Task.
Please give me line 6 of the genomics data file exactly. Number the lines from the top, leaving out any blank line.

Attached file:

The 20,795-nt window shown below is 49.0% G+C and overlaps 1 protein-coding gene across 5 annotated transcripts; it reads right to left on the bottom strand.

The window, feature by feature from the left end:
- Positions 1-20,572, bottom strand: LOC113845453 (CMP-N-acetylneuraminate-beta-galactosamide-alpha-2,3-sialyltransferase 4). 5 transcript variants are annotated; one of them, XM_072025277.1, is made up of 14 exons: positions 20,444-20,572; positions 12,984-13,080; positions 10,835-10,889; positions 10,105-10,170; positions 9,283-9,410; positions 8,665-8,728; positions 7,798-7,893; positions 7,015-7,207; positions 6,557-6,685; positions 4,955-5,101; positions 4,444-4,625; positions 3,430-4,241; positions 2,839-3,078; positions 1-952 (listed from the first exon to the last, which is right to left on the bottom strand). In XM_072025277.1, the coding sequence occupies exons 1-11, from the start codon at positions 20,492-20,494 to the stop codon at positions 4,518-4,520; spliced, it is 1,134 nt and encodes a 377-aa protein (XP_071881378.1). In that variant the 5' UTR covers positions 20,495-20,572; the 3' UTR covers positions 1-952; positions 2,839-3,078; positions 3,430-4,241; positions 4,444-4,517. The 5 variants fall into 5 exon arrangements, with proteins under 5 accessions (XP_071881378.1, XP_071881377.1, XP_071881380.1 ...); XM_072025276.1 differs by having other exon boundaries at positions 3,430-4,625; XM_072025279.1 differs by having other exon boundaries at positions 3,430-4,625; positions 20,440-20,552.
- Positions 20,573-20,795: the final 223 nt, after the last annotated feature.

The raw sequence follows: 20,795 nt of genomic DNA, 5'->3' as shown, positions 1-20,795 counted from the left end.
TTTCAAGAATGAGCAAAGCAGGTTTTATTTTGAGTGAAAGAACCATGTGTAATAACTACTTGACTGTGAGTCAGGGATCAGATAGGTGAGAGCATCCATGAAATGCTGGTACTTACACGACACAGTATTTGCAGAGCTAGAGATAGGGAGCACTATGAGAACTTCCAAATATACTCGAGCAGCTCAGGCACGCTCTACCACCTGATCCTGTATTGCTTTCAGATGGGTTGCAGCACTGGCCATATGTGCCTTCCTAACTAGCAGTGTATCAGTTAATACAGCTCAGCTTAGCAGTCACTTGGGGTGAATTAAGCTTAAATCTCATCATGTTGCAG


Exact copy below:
TTTCAAGAATGAGCAAAGCAGGTTTTATTTTGAGTGAAAGAACCATGTGTAATAACTACTTGACTGTGAGTCAGGGATCAGATAGGTGAGAGCATCCATGAAATGCTGGTACTTACACGACACAGTATTTGCAGAGCTAGAGATAGGGAGCACTATGAGAACTTCCAAATATACTCGAGCAGCTCAGGCACGCTCTACCACCTGATCCTGTATTGCTTTCAGATGGGTTGCAGCACTGGCCATATGTGCCTTCCTAACTAGCAGTGTATCAGTTAATACAGCTCAGCTTAGCAGTCACTTGGGGTGAATTAAGCTTAAATCTCATCATGTTGCAG